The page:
The Current Issue
Nikon Owner Issue 22
The Four Seasons: Spring
by Gillian Greenwood
This issue's article features images by Ian Gowland and Ian Hutchinson.
Spring is the season of new life and fresh beginnings, a benediction of nature as the stark landscape of winter softens and becomes less defined. Days lengthen with the shifting of the earth's axis and skies are momentarily filled with hazy rain or drifting blossom. Woodlands are cathedral-like, columns of tall trees not yet in full leaf, birches clothed in their white linen bark.
As the earthy floors of Britain's deciduous forests begin to be filled with a profusion of colours and shapes, from the delicate white star of the wood anemone and the vivid yellow petals of the celandine to the deep sapphire of the bluebell in flower, smaller creatures take advantage of the early blooming. Butterflies and other insects are just beginning to function after the long months of winter hibernation and are able to feed on the plethora of nectar that the wild flowers produce.
With the Latin name of Hyacinthoides non-scripta, but sometimes called 'wild hyacinths', bluebells can be found growing throughout most of the woodland areas of the British Isles, particularly in woods that have been coppiced. In Greek mythology, Hyacinth (Greek: Hyiakinthos), the heroic son of the King of Macedonia, was a youth of great beauty. According to myth, Hyiakinthos competed at discus with the god Apollo, but was tragically struck down and fell to the ground. The legend states that as Hyiakinthos lay dying, Apollo, in his grief, made a flower, the hyacinth, spring from the spilled blood.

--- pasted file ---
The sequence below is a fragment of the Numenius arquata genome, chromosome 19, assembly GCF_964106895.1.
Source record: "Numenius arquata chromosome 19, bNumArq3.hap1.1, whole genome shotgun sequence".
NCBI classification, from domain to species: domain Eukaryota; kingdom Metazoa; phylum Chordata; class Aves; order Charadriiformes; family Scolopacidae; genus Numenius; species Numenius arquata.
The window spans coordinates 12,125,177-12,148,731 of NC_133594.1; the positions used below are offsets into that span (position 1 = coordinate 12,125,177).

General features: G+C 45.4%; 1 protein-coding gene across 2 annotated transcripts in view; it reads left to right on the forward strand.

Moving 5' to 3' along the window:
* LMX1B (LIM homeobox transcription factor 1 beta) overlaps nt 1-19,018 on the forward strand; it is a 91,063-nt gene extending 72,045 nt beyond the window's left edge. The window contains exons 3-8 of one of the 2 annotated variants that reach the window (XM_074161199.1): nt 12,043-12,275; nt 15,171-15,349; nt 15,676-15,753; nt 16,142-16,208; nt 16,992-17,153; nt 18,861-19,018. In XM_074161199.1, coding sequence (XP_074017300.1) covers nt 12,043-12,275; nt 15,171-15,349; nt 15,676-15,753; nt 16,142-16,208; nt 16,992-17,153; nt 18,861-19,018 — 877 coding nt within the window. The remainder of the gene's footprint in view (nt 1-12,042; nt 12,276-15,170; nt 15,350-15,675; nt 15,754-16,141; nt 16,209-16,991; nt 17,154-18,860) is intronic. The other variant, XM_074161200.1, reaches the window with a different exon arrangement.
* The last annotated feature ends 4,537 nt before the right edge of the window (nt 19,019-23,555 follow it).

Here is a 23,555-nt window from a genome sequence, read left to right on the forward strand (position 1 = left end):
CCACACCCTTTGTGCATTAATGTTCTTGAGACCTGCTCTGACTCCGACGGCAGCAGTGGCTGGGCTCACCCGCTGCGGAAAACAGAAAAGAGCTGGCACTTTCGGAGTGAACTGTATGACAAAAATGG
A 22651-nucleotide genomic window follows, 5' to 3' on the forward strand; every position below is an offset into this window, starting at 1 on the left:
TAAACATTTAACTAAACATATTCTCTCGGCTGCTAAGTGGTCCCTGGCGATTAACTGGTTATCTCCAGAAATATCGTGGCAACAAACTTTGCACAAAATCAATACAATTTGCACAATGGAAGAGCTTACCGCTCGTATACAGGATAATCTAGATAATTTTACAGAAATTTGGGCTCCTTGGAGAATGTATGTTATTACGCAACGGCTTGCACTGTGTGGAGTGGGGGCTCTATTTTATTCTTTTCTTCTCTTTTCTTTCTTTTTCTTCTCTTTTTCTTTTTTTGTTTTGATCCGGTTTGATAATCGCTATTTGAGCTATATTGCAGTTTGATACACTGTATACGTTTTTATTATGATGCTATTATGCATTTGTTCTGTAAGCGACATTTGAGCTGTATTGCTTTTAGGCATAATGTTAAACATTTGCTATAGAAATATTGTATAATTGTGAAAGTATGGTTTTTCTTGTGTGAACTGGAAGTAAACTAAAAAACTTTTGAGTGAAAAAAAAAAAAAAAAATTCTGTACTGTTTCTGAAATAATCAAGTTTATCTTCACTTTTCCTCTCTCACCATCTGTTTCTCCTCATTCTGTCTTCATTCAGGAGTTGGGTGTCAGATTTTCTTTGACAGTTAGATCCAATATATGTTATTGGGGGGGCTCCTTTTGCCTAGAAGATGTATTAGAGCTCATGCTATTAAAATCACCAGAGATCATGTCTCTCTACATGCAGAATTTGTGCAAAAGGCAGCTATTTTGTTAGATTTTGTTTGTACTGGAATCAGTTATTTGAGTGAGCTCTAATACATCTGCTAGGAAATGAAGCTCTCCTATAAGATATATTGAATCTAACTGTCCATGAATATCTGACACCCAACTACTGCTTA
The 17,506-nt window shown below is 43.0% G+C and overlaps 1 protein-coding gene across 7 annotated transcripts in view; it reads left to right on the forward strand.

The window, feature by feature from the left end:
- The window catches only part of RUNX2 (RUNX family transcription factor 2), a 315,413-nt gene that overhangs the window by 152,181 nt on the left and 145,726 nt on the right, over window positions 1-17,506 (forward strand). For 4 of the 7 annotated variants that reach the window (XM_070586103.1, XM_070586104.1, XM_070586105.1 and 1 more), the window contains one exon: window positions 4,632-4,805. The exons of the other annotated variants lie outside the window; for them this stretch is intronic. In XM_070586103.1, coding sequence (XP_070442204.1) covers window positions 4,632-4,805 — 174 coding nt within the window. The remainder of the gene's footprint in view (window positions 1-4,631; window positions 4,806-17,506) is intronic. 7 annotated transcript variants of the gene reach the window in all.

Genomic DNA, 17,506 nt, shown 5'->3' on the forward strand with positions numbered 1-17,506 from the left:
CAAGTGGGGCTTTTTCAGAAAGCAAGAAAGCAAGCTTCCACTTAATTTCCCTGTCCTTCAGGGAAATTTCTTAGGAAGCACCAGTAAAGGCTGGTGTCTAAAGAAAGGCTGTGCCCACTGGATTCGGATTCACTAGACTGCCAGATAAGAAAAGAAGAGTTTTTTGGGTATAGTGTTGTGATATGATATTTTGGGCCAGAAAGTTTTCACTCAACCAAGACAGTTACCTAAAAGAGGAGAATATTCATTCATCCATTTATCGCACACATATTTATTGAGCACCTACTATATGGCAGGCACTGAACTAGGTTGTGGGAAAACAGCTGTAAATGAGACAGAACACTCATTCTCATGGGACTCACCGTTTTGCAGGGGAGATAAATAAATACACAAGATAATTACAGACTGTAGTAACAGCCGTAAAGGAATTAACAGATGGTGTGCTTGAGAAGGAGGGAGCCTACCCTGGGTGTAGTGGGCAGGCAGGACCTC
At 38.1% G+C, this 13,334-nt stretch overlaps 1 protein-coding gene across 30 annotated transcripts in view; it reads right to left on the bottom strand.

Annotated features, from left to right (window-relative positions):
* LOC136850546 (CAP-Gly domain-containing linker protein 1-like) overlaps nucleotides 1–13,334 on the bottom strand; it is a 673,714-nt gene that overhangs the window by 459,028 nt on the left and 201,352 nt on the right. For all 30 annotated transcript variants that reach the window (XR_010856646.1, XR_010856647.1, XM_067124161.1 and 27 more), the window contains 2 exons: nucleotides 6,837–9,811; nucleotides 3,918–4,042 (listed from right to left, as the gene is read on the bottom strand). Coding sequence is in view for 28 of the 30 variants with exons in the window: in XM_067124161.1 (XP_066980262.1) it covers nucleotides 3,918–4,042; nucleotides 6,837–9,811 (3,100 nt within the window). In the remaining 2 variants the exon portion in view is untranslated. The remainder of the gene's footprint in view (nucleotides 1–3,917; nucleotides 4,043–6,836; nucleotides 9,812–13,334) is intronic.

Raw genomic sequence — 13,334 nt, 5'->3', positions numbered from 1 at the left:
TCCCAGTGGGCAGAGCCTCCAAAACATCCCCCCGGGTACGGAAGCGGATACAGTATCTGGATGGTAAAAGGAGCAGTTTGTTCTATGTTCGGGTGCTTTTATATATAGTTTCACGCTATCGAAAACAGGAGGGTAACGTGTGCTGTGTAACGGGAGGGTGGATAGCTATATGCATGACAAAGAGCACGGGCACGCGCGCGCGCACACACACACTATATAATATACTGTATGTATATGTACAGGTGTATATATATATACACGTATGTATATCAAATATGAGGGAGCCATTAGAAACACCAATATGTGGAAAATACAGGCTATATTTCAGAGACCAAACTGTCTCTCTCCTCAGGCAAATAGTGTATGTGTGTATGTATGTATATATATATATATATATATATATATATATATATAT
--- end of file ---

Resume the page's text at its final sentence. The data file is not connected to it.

The bluebell wood is considered to be a very British phenomenon; bluebells do not grow in such abundance anywhere else in the world. Surrounded by its very distinctive narrow leaves, the bluebell's graceful flower, usually violet-blue, can be white or even pink. When bluebells start flowering in the late spring, pushing their way through a dense copper-coloured carpet of leafy autumn debris, they make use of all the accessible light before the boughs of the trees above them become too thickly covered with leaves, which can prevent much of the sunlight from reaching many of the flowering plants on the woodland floor.
Although its season is short, the evocative beauty of the bluebell wood is an fragrant reminder not only of our woodland heritage, but perhaps too of our own childhood memories of the countryside, faces rapt as we listened to stories of the Wild Wood and wondered in awe what was just beyond in the Wide World.
The bluebell as a species is protected in Britain under the Wildlife and Countryside Act 1981.